Finally, after a long, tedious winter, the water is warm enough to wade while we fi sh! With this thought in mind, I want to share some suggestions about wading and the use of staffs when we do this.
Speaking as someone who is a river fisherman at heart, which means that I wade a lot and second as someone who has taken some truly spectacular plunges (all unplanned!) into rivers, here are a few suggestions. First things first, a wading staff is a fantastic tool and can make a huge difference in your day. As I have gotten older, I find that my feet do NOT always go where I think they are going! Using a wading staff is like having a third leg! When I am wading cross-current, I don’t pick my feet up when I step, rather I try and slide them along the bottom. As I am moving along, I make sure that the foot that I stepped forward with is secure and I can safely put my weight on it. Before I move my back foot, I will reposition the wading staff again making sure that I have a good purchase on the bottom. Then and only then, I slide my back foot into position and continue as before. If I am going to stop and cast, I get myself positioned securely and let the wading staff, which is secured to my wader belt just swings with the current. At this point, I make sure that I am facing the way that I want to cast, so that I don’t have to twist my body and become off balance. The key to safe and successful (“successful” means that you don’t fall in the water!) wading is TAKING YOUR TIME. Seeing a fi sh rise that I can’t reach always makes my blood boil and I sometimes forget to take my time, which is asking for trouble. Remember that a good pair of polarized sunglasses are very important in all of this.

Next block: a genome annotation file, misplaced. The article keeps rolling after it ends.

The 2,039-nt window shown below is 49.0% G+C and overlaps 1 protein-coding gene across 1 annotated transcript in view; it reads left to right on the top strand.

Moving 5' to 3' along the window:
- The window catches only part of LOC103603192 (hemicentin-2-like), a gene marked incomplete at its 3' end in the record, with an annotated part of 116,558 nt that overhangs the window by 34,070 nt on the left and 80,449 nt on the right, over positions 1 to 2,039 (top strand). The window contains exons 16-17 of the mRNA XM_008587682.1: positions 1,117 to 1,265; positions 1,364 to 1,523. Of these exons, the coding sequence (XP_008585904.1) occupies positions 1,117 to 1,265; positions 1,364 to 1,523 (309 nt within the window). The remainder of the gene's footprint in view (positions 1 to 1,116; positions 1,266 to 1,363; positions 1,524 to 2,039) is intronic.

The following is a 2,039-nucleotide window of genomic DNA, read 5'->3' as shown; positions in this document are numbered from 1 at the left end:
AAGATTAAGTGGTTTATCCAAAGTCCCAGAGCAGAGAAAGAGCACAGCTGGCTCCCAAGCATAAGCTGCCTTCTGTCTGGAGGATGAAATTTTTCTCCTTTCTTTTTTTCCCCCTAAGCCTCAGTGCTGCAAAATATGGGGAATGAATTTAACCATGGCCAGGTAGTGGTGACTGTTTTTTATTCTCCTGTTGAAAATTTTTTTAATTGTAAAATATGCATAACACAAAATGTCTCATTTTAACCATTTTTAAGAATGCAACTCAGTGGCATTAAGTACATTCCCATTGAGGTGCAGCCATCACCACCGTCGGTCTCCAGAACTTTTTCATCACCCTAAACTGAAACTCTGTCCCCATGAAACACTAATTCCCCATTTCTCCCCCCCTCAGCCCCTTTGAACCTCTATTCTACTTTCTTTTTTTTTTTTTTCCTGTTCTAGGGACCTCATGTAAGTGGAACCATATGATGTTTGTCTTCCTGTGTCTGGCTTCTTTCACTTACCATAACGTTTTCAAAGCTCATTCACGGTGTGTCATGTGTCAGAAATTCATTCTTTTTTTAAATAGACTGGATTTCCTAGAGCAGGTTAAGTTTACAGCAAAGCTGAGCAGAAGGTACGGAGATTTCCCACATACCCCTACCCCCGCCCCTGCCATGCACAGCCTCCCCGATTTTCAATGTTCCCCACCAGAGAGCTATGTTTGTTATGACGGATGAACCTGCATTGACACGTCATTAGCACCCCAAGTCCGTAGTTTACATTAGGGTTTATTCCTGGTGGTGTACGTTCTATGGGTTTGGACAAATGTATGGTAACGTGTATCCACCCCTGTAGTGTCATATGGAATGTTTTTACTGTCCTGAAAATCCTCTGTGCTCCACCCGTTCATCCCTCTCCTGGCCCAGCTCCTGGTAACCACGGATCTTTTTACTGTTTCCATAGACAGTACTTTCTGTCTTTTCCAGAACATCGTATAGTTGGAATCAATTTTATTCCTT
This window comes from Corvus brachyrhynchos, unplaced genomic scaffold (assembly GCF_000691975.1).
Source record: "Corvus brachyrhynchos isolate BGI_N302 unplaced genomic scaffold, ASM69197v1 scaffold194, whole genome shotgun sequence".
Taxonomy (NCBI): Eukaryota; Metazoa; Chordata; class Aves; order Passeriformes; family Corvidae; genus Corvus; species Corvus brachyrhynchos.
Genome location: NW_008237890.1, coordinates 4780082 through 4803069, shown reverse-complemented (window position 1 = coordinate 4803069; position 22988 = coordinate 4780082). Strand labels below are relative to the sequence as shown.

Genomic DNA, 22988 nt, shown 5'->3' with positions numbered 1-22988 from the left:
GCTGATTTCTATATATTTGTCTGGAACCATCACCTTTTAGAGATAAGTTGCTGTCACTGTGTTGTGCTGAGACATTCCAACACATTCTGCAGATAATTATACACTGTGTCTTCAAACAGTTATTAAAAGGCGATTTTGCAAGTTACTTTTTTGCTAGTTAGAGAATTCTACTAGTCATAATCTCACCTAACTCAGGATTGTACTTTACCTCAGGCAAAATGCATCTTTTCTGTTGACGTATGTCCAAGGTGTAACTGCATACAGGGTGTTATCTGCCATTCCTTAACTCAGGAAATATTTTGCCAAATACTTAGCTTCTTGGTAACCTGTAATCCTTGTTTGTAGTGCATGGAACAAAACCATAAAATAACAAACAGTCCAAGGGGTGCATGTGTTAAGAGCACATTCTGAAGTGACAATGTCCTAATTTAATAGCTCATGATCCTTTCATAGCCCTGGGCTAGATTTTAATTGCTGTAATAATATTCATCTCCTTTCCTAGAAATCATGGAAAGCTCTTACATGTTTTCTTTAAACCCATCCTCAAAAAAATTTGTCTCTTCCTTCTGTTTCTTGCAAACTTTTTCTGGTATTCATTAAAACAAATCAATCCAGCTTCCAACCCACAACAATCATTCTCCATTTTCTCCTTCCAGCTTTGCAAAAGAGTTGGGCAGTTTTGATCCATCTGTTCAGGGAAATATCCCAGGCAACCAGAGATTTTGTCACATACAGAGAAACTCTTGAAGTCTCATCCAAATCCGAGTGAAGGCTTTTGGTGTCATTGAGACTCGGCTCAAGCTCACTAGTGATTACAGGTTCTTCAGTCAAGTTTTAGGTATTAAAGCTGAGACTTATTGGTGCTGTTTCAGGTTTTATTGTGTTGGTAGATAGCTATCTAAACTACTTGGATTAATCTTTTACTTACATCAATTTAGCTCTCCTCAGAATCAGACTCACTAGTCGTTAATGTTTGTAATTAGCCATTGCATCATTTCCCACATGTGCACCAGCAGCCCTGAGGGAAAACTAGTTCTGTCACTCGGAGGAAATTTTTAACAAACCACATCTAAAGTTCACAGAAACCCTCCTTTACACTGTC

I have mentioned in earlier columns the importance of wearing waders with rubber or what is called River tread soles. Felt soles can carry substances that are incredibly invasive, such as what is commonly referred to as “didy-mo”. When considering the purchase of a wading staff, look at the tip of the staff. It should be aluminum and not steel. Steel is obviously quite hard and won’t grip rocks well,but a staff with an aluminum tip is better suited to grip rocks and not slide.
You increase the grip on a wading staff by dipping the tip of the staff in a rubberizing compound which can be purchased at any hardware store. Dip repeatedly, let dry and repeat this process 4 or 5 times. This makes a huge difference in your staff’s ability to grip the bottom.
Next month…Bow Anchors for Canoes